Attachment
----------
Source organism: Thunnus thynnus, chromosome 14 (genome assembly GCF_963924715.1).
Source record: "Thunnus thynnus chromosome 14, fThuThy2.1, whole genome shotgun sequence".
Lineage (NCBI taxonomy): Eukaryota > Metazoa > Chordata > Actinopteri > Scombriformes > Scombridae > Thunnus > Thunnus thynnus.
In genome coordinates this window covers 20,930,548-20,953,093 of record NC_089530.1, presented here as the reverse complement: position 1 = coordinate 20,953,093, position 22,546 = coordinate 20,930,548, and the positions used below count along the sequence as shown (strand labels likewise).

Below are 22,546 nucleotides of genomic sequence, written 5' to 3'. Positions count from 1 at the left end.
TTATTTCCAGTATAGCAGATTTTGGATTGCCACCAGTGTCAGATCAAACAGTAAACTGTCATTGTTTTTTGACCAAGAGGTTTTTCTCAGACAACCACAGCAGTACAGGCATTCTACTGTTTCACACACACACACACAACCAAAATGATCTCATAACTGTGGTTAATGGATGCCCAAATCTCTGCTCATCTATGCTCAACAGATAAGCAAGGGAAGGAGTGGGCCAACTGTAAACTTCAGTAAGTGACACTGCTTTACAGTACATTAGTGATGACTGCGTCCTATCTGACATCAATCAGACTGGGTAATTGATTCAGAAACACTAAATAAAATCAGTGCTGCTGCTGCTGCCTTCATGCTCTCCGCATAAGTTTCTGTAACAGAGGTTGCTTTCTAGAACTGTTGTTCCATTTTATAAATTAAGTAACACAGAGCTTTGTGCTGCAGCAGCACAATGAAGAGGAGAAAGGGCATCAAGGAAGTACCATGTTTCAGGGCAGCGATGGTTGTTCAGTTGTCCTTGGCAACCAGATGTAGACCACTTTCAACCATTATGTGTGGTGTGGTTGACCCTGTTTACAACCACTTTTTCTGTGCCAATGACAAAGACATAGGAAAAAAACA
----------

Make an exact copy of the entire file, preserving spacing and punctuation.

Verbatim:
Source organism: Thunnus thynnus, chromosome 14 (genome assembly GCF_963924715.1).
Source record: "Thunnus thynnus chromosome 14, fThuThy2.1, whole genome shotgun sequence".
Lineage (NCBI taxonomy): Eukaryota > Metazoa > Chordata > Actinopteri > Scombriformes > Scombridae > Thunnus > Thunnus thynnus.
In genome coordinates this window covers 20,930,548-20,953,093 of record NC_089530.1, presented here as the reverse complement: position 1 = coordinate 20,953,093, position 22,546 = coordinate 20,930,548, and the positions used below count along the sequence as shown (strand labels likewise).

Below are 22,546 nucleotides of genomic sequence, written 5' to 3'. Positions count from 1 at the left end.
TTATTTCCAGTATAGCAGATTTTGGATTGCCACCAGTGTCAGATCAAACAGTAAACTGTCATTGTTTTTTGACCAAGAGGTTTTTCTCAGACAACCACAGCAGTACAGGCATTCTACTGTTTCACACACACACACACAACCAAAATGATCTCATAACTGTGGTTAATGGATGCCCAAATCTCTGCTCATCTATGCTCAACAGATAAGCAAGGGAAGGAGTGGGCCAACTGTAAACTTCAGTAAGTGACACTGCTTTACAGTACATTAGTGATGACTGCGTCCTATCTGACATCAATCAGACTGGGTAATTGATTCAGAAACACTAAATAAAATCAGTGCTGCTGCTGCTGCCTTCATGCTCTCCGCATAAGTTTCTGTAACAGAGGTTGCTTTCTAGAACTGTTGTTCCATTTTATAAATTAAGTAACACAGAGCTTTGTGCTGCAGCAGCACAATGAAGAGGAGAAAGGGCATCAAGGAAGTACCATGTTTCAGGGCAGCGATGGTTGTTCAGTTGTCCTTGGCAACCAGATGTAGACCACTTTCAACCATTATGTGTGGTGTGGTTGACCCTGTTTACAACCACTTTTTCTGTGCCAATGACAAAGACATAGGAAAAAAACA